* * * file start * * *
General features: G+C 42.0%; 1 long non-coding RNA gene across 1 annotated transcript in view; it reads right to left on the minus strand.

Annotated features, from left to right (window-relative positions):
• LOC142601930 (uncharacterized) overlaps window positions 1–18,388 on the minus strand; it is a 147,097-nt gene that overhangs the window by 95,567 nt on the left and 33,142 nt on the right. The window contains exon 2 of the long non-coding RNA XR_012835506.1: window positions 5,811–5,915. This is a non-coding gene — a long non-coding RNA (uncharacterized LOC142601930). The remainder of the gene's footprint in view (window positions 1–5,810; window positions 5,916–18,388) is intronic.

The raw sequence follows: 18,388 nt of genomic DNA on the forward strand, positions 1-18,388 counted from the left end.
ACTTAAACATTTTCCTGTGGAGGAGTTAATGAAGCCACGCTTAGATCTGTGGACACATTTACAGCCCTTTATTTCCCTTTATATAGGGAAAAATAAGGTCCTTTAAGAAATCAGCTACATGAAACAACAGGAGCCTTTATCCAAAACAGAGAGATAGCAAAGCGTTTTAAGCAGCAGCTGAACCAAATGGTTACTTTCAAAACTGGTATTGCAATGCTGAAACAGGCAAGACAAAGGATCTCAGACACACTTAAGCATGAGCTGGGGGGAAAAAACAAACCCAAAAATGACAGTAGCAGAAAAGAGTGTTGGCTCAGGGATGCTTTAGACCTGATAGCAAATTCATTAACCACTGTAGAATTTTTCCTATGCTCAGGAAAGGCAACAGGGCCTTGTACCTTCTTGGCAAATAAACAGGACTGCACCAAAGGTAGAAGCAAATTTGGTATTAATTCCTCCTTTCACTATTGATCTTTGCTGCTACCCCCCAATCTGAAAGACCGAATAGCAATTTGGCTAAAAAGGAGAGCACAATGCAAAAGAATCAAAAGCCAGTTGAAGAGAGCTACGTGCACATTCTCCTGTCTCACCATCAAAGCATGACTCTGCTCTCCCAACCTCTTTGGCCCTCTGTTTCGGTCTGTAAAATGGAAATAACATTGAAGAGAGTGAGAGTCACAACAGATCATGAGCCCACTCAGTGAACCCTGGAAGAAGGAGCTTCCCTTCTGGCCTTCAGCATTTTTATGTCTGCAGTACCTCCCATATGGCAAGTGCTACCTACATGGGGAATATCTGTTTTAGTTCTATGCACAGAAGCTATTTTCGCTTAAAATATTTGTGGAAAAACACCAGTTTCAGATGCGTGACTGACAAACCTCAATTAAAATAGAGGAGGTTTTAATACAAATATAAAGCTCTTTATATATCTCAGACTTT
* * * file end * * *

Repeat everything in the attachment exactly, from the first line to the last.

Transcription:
General features: G+C 42.0%; 1 long non-coding RNA gene across 1 annotated transcript in view; it reads right to left on the minus strand.

Annotated features, from left to right (window-relative positions):
• LOC142601930 (uncharacterized) overlaps window positions 1–18,388 on the minus strand; it is a 147,097-nt gene that overhangs the window by 95,567 nt on the left and 33,142 nt on the right. The window contains exon 2 of the long non-coding RNA XR_012835506.1: window positions 5,811–5,915. This is a non-coding gene — a long non-coding RNA (uncharacterized LOC142601930). The remainder of the gene's footprint in view (window positions 1–5,810; window positions 5,916–18,388) is intronic.

The raw sequence follows: 18,388 nt of genomic DNA on the forward strand, positions 1-18,388 counted from the left end.
ACTTAAACATTTTCCTGTGGAGGAGTTAATGAAGCCACGCTTAGATCTGTGGACACATTTACAGCCCTTTATTTCCCTTTATATAGGGAAAAATAAGGTCCTTTAAGAAATCAGCTACATGAAACAACAGGAGCCTTTATCCAAAACAGAGAGATAGCAAAGCGTTTTAAGCAGCAGCTGAACCAAATGGTTACTTTCAAAACTGGTATTGCAATGCTGAAACAGGCAAGACAAAGGATCTCAGACACACTTAAGCATGAGCTGGGGGGAAAAAACAAACCCAAAAATGACAGTAGCAGAAAAGAGTGTTGGCTCAGGGATGCTTTAGACCTGATAGCAAATTCATTAACCACTGTAGAATTTTTCCTATGCTCAGGAAAGGCAACAGGGCCTTGTACCTTCTTGGCAAATAAACAGGACTGCACCAAAGGTAGAAGCAAATTTGGTATTAATTCCTCCTTTCACTATTGATCTTTGCTGCTACCCCCCAATCTGAAAGACCGAATAGCAATTTGGCTAAAAAGGAGAGCACAATGCAAAAGAATCAAAAGCCAGTTGAAGAGAGCTACGTGCACATTCTCCTGTCTCACCATCAAAGCATGACTCTGCTCTCCCAACCTCTTTGGCCCTCTGTTTCGGTCTGTAAAATGGAAATAACATTGAAGAGAGTGAGAGTCACAACAGATCATGAGCCCACTCAGTGAACCCTGGAAGAAGGAGCTTCCCTTCTGGCCTTCAGCATTTTTATGTCTGCAGTACCTCCCATATGGCAAGTGCTACCTACATGGGGAATATCTGTTTTAGTTCTATGCACAGAAGCTATTTTCGCTTAAAATATTTGTGGAAAAACACCAGTTTCAGATGCGTGACTGACAAACCTCAATTAAAATAGAGGAGGTTTTAATACAAATATAAAGCTCTTTATATATCTCAGACTTT